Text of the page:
|Sun Hee and her daughter in Montreal last summer|
Today is guest blog exchange day on the Blogathon, and I pleased to welcome Sun Hee Yoon, a fellow memoir writer. Not only does Sun Hee bravely soldier on in my memoir class at StoryStudio Chicago, she also works amazingly hard at writing in English, which is so very different from her native Korean. She and I share not having grown up in the U.S., and we often talk about the challenge of writing in one language when another one is in our heads. But we also chat about the rather universal challenge of pursing your creative writing, particuarly when, as a mother, your pursuit might seem frivolous compared to the needs of your child. I’m happy to share Sun Hee’s answers to my questions here, as this exchange is a great example of the kind of conversations we have.
Annette: What promoted you to pursue writing even though you are the mother of a young child?
Sun Hee: My daughter turning three was a turning point in my life as a mom. I grew up in South Korea, and I was taught English in the ESL
(English as a Second Language) program. My daughter, on the other hand, was born in Montreal, Canada, but technically grew up in Chicago. My husband and I speak English at home, and thus our daughter picked up English naturally early on. As she got older, her language exploded. When she asked questions, I often didn’t know how to explain things in English. I started to realize that our communication was limited due to my lack of vocabulary. That’s how I started to write – to calm my frustration and to learn English by writing, and ultimately to be able to communicate with my daughter, so that I could build a strong bond between us
and tell my stories in a way that she could understand.
How did you find time to write before your daughter was in pre-school?
During my daughter’s nap time, I chose to write even though I was exhausted. When we moved to Chicago in September 2007, my daughter was only two months old. Since we didn’t have any family members or friends, most of time I was home alone with her while my husband was at work. To soothe my loneliness and postpartum depression (I didn’t know about this at the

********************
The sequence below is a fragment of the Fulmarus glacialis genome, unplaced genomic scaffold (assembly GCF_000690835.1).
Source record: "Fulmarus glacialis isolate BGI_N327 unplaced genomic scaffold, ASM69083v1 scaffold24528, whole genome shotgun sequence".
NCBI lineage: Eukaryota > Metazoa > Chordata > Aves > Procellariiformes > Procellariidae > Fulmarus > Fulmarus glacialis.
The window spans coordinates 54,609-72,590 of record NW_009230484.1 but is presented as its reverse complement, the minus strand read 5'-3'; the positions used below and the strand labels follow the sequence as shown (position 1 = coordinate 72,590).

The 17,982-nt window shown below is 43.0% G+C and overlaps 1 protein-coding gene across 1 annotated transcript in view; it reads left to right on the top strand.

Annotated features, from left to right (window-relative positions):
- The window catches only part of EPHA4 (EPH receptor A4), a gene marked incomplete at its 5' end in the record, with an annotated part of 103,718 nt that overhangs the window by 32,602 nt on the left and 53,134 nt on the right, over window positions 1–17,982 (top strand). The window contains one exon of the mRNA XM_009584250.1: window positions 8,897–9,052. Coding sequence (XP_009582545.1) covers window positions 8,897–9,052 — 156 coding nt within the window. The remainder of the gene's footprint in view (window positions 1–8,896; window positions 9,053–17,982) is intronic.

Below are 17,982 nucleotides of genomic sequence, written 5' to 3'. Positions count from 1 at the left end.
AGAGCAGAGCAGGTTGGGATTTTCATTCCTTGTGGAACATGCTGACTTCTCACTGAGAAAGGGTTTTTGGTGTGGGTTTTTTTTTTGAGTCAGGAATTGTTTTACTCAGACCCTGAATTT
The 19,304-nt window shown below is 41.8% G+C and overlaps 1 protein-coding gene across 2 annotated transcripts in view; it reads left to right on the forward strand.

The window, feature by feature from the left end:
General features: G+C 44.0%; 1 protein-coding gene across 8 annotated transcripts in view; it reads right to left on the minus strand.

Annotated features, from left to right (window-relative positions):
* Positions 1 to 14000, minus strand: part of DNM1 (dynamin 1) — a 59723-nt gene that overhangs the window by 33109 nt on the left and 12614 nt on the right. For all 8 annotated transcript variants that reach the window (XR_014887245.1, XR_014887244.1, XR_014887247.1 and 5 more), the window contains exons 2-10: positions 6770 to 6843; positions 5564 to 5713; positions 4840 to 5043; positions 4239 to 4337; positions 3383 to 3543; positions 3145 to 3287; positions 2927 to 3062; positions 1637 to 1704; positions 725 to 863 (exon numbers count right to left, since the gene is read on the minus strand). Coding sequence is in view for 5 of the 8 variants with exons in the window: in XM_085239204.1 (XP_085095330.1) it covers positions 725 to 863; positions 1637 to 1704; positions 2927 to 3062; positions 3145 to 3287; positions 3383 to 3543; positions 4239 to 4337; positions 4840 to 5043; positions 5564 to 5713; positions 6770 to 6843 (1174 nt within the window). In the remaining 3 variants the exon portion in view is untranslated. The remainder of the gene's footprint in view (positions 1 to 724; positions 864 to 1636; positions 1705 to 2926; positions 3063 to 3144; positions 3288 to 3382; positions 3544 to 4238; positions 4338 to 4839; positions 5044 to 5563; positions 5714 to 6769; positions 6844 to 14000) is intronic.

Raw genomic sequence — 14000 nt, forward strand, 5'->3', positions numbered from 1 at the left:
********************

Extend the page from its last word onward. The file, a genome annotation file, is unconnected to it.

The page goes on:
time, but now I think that is what I went through), I threw myself into writing in Korean. Later on, I could only write after she went to bed at night, as I couldn’t really focus on my writing when she was awake.
Do you actually use the time she’s in pre-school to write? Or do other chores get in the way?
I force myself to use the time when my daughter’s in pre-K to write. If I go home after drop her off, I head for the dishes or the laundry. I can’t help myself. But I realized that those chores could wait, so I resolved to go to the café near her school to write or read. Even if I don’t get much done, I always feel satisfied and happy because I did something for myself during the day.
Do you have a particular writing routine?
My writing is very much related to sparks of inspiration. I write whenever a tangled emotion needs to come out, so impromptu verse or quick idea sketches are handy. I do, however, have a writing routine when it comes to the process of a longer piece like the manuscript of my memoir. I always start by listening to selected music and writing a short paragraph to warm up, just like warming up before you play sports.
Do you have a particular place where you write?
I like to write in a place where I can be isolated, in the living room at night, in a café, or a Write-a-Thon at StoryStudio Chicago. When I decide to write, I don’t mind sitting for 6-7 hours straight. I just like sitting in one spot as long as I have something to munch and drink lots of water.